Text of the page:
It always interests me when someone falls off the wagon and others make mention of “All that hard work down the drain.” Say a guy has been sober for ten years, and, for whatever reason, to celebrate he just gets fall down drunk. He would have been sober for 3,650 days, or so, but then he has to start counting again. Yes, this is unfortunate, but it doesn’t negate all he learned about being sober during those ten years.
We’re such counters that we focus on the number rather than what it represents. To say that all that hard work is down the drain is to say that the guy who has one sober day in, after ten years of successful sobriety, has the same odds of staying sober as the guy who has one sober day in, but who has never been successfully sober before.
I’ve been sober somewhere in the neighborhood of 2400 days, and, while I would hate to fall off and begin counting again, I would much rather that happen than to be back at “one” for the first time.
It is lamentable when someone falls off, but it doesn’t mean that all that hard work is down the drain.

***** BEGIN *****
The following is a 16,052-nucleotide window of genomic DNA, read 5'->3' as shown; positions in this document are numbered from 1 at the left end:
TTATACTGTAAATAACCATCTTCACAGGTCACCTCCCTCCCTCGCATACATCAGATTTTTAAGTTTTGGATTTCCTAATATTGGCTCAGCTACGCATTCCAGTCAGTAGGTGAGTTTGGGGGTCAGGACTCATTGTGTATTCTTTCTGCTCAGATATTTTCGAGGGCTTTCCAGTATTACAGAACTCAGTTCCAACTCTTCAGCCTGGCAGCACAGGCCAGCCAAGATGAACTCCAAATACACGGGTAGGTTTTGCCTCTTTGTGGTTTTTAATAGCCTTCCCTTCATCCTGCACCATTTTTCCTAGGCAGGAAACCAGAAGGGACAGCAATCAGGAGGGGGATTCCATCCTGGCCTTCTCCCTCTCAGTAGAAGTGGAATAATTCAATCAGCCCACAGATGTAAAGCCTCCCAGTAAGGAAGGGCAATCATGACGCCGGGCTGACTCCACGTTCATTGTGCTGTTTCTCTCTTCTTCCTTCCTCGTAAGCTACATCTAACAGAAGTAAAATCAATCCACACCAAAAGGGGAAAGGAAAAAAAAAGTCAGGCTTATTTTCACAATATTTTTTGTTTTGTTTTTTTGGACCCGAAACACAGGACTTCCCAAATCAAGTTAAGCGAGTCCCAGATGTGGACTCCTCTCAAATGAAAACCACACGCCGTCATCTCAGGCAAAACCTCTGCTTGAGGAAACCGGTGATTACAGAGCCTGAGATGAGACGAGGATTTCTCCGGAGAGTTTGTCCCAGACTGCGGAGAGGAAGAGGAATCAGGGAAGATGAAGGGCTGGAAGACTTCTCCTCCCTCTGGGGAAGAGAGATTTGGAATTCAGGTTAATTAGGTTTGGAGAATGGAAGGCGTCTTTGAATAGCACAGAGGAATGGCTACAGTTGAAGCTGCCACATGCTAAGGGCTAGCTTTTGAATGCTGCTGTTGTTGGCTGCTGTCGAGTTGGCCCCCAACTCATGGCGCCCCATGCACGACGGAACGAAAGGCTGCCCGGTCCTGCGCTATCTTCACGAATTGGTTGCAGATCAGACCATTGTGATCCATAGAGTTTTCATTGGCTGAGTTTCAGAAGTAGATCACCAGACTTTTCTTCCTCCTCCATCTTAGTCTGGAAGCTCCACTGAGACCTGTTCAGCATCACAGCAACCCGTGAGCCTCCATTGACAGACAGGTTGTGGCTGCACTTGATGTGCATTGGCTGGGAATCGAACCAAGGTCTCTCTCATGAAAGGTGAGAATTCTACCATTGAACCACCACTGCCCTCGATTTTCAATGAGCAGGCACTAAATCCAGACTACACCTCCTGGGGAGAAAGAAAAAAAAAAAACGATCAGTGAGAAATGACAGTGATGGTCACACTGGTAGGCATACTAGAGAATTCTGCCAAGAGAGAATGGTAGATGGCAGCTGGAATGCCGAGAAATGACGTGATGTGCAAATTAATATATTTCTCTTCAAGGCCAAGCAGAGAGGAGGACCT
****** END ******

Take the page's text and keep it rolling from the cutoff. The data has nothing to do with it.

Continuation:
Sometimes I dream about drinking, and it’s always in context to my sobriety. That is to say: When I dream about drinking, I do so knowing that I have spent a significant period of time sober and that (in the dream) I am no longer such. Sometimes I write those dreams. In this case, I made it around to these thoughts.
Hope someone can get some use out of it.
Be well, and be kind to one another.
Prayers from up on the mountain.
Starting all over at one
(Thoughts on how we measure sobriety)
He had tasted it in a recent dream
of days spent running the streets his youth.
Back to being hoodlums looking to hoodle
and other regretful truths.
Bought in a State Store that went to seed in the Clinton years
from a man who had done the same in the time between;
Two bottles of Schnapps and some friends he didn’t know
seemed to be all that sleep would need.
There’s always a sadness when he drinks in his dreams,
always a sadness for the death of the streak,
always this feeling of undoing the progress
of the days that have passed since he last took a drink,
always the hatred to begin counting again,
to swallow his pride as the number of days
goes back to just one,
but on waking he knows
that’s not how it would be
because all the days of progress can’t be undone;
he’s got 24 hundred days learning how to be sober
that wouldn’t be erased if he had to start all over at none.